Do these developers desire to simply change Little Tokyo into another Arts District because that’s the hip thing to do?
Despite this past negative experience, Suzuki is still hopeful about working with Jamestown. “There’s definitely the opportunity to do something good with Jamestown, but again, I don’t know if Little Tokyo is ready to see something like the Chelsea Market without input and whatnot,” Suzuki says. “We just hope they will be more transparent owners just because I think when [GreenOak Real Estate Advisors and Arenda Capital Management] was going through the negotiations, they weren’t very transparent with the process and didn’t hear our concerns.”
However, not every new development has to come with displacement and disruption. Weller Court just a block west from Japanese Village Plaza is home to many long-established Japanese businesses, including Orochon Ramen, Kinokuniya Books and Marukai Market. The property owned by Downtown LA-based PSP Investment Group embraced these Japanese businesses when they acquired the property in August 2014. In fact, Kokekokko — the Japanese restaurant kicked out of Bruswig Square — luckily ended up finding an ideal space here at Weller Court allowing them to stay in Little Tokyo. PSP Investment Group has been upgrading the Weller Court property without booting out any Japanese businesses. They serve as a prime example of redevelopment efforts that bolster the existing Little Tokyo community, falling in line with the long established cultural framework of the neighborhood.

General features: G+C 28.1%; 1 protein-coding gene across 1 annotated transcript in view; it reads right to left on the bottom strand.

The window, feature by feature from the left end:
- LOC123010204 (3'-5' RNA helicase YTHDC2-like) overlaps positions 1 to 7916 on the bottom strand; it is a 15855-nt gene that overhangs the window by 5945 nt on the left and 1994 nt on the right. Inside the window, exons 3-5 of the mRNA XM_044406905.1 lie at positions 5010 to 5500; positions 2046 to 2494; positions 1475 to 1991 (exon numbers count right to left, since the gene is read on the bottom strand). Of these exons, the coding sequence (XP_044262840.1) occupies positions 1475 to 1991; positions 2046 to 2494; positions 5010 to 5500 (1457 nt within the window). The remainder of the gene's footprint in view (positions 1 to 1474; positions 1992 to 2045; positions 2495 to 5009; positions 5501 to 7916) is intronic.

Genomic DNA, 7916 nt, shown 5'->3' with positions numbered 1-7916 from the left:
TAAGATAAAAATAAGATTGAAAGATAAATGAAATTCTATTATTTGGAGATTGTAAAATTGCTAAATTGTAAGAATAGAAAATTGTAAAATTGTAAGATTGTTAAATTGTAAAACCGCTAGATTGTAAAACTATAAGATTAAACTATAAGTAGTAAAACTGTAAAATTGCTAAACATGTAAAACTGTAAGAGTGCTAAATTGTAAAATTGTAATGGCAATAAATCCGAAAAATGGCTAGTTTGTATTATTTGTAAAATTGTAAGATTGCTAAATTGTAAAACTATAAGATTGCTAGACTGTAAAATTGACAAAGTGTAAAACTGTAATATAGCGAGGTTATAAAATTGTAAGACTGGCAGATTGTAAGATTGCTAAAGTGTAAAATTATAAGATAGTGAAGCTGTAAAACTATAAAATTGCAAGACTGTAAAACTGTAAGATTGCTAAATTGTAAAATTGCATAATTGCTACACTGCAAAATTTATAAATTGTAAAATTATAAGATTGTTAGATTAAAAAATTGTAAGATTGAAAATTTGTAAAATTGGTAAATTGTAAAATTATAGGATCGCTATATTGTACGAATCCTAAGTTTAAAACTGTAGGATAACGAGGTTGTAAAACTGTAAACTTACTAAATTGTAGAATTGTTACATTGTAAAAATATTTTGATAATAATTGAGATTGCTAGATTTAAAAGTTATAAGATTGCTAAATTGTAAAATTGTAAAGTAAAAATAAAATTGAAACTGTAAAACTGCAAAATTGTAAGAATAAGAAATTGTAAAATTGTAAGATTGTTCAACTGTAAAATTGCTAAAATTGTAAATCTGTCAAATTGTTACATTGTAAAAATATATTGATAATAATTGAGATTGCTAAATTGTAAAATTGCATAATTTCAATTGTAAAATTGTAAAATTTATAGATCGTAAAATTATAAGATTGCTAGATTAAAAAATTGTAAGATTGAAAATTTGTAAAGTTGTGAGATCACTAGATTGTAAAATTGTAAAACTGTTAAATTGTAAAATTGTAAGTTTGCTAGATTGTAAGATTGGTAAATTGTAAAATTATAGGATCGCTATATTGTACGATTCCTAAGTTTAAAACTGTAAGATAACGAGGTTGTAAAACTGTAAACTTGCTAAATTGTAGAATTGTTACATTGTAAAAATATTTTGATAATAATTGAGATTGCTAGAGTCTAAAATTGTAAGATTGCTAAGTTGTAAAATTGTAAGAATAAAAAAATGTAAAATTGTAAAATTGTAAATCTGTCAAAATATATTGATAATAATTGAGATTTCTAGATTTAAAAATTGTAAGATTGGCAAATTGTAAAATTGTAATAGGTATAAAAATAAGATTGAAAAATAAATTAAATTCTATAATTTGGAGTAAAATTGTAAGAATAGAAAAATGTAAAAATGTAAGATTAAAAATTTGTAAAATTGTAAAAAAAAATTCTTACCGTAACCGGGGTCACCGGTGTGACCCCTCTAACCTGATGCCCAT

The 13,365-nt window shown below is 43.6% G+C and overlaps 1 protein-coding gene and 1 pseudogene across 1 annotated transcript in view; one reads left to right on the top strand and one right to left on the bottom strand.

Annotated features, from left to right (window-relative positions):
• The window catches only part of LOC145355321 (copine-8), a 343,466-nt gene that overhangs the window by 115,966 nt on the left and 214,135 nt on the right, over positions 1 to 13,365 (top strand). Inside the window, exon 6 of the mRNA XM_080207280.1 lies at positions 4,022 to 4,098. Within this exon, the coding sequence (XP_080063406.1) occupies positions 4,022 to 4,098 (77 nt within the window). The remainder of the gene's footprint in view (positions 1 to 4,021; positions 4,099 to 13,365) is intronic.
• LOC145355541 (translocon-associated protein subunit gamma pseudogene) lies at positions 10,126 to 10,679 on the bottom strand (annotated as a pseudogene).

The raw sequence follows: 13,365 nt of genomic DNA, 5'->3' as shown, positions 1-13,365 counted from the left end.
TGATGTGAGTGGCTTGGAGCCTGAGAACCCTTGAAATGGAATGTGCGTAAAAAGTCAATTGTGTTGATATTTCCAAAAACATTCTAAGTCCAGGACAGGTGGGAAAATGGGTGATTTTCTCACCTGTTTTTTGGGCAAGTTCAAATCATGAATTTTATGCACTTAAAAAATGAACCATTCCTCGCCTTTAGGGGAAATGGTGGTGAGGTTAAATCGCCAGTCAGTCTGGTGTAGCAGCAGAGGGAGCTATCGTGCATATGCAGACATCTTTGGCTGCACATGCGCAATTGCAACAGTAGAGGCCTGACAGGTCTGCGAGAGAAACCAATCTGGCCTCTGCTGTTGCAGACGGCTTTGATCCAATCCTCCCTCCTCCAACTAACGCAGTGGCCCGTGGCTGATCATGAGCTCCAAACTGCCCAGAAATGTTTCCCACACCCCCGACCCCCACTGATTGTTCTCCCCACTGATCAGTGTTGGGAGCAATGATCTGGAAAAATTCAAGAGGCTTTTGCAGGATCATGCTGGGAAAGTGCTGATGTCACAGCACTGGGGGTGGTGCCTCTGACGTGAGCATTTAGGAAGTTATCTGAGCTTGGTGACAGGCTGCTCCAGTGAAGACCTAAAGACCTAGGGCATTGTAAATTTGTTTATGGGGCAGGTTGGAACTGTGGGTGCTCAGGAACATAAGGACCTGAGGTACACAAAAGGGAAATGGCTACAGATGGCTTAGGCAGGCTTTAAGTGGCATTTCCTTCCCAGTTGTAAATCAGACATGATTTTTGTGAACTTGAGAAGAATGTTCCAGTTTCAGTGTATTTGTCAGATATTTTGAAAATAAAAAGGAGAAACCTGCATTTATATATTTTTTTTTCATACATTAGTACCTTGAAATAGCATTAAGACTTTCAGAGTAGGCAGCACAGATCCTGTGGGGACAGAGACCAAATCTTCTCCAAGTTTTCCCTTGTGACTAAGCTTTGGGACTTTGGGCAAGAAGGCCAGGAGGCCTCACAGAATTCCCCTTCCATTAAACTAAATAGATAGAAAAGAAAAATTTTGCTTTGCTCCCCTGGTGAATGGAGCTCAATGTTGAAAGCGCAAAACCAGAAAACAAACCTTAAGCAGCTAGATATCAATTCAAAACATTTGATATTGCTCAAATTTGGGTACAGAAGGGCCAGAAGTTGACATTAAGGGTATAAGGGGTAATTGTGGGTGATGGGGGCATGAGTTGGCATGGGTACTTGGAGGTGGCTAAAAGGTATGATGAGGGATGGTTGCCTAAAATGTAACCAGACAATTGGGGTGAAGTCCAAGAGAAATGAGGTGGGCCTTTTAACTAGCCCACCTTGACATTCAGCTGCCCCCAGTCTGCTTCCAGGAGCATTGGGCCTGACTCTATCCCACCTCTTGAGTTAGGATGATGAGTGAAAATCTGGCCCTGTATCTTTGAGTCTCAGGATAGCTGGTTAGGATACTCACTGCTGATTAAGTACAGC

While redevelopments like Weller Court are considered a win within Little Tokyo, there’s also no denying that there has been a gradual chipping away at the community over the past decade. In just the past two years, eight commercial properties in Little Tokyo, including Brunswig Square and the Mikado Hotel on First Street have changed hands. And with each new owner comes a new taste and new ideas on how to develop the community — sometimes without any regard for the historical context. Many of these properties are occupied by generations of Little Tokyo retailers and preserving these is of the utmost concern for community groups in the area.
“There’s a part of me that feels that there are certain things we are losing, given this community has been around for 130 years,” says Suzuki. At its peak right before the outbreak of World War II, Little Tokyo was once home to 30,000 Japanese Americans.
Even though these challenges potentially threaten the essence of Little Tokyo, as with every cloud, there’s a silver lining. Suzuki says these kinds of situations help bring the community together. In the past, they’ve rallied together against the City of Los Angeles when it attempted to build a 512-bed jail right next to a Buddhist temple. The community has also won a number of concessions from Metro regarding the Regional Connector, such as running the rail line underground as opposed to at street level through narrow 2nd Street. Many new businesses that have opened recently often help one another out and are supportive of community efforts. Suzuki describes it as “somewhat of a village mentality, and to a certain extent, that adds to the cultural fabric in Little Tokyo.”
Little Tokyo has also formed a number of community organizations, like Sustainable Little Tokyo, which is focused on developing the neighborhood in a way that “respects and enhances the neighborhood’s history and culture.” — Benjamin Dunn